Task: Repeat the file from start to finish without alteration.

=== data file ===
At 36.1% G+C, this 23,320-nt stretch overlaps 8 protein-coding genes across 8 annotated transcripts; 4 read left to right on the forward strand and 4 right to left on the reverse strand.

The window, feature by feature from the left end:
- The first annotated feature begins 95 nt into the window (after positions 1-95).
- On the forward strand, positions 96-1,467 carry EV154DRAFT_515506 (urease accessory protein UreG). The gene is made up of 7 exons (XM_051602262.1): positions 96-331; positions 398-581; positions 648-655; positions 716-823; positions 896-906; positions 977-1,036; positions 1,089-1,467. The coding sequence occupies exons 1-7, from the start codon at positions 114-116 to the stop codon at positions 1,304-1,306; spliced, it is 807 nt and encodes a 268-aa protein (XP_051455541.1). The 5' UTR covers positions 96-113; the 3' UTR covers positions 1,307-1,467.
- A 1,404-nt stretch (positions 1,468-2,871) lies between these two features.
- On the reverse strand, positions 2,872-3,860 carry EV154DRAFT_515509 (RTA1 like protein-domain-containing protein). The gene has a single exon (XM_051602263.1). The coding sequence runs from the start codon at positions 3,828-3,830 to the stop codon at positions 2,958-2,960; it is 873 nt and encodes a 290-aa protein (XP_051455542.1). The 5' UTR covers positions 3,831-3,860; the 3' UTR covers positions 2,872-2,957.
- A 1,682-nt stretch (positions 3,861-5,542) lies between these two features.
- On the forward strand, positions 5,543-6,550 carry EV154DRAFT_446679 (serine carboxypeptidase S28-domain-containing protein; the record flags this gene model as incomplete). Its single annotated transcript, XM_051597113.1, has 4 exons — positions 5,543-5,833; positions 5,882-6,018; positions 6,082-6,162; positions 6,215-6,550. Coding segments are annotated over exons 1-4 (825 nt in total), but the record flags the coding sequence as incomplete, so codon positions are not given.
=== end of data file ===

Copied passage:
At 36.1% G+C, this 23,320-nt stretch overlaps 8 protein-coding genes across 8 annotated transcripts; 4 read left to right on the forward strand and 4 right to left on the reverse strand.

The window, feature by feature from the left end:
- The first annotated feature begins 95 nt into the window (after positions 1-95).
- On the forward strand, positions 96-1,467 carry EV154DRAFT_515506 (urease accessory protein UreG). The gene is made up of 7 exons (XM_051602262.1): positions 96-331; positions 398-581; positions 648-655; positions 716-823; positions 896-906; positions 977-1,036; positions 1,089-1,467. The coding sequence occupies exons 1-7, from the start codon at positions 114-116 to the stop codon at positions 1,304-1,306; spliced, it is 807 nt and encodes a 268-aa protein (XP_051455541.1). The 5' UTR covers positions 96-113; the 3' UTR covers positions 1,307-1,467.
- A 1,404-nt stretch (positions 1,468-2,871) lies between these two features.
- On the reverse strand, positions 2,872-3,860 carry EV154DRAFT_515509 (RTA1 like protein-domain-containing protein). The gene has a single exon (XM_051602263.1). The coding sequence runs from the start codon at positions 3,828-3,830 to the stop codon at positions 2,958-2,960; it is 873 nt and encodes a 290-aa protein (XP_051455542.1). The 5' UTR covers positions 3,831-3,860; the 3' UTR covers positions 2,872-2,957.
- A 1,682-nt stretch (positions 3,861-5,542) lies between these two features.
- On the forward strand, positions 5,543-6,550 carry EV154DRAFT_446679 (serine carboxypeptidase S28-domain-containing protein; the record flags this gene model as incomplete). Its single annotated transcript, XM_051597113.1, has 4 exons — positions 5,543-5,833; positions 5,882-6,018; positions 6,082-6,162; positions 6,215-6,550. Coding segments are annotated over exons 1-4 (825 nt in total), but the record flags the coding sequence as incomplete, so codon positions are not given.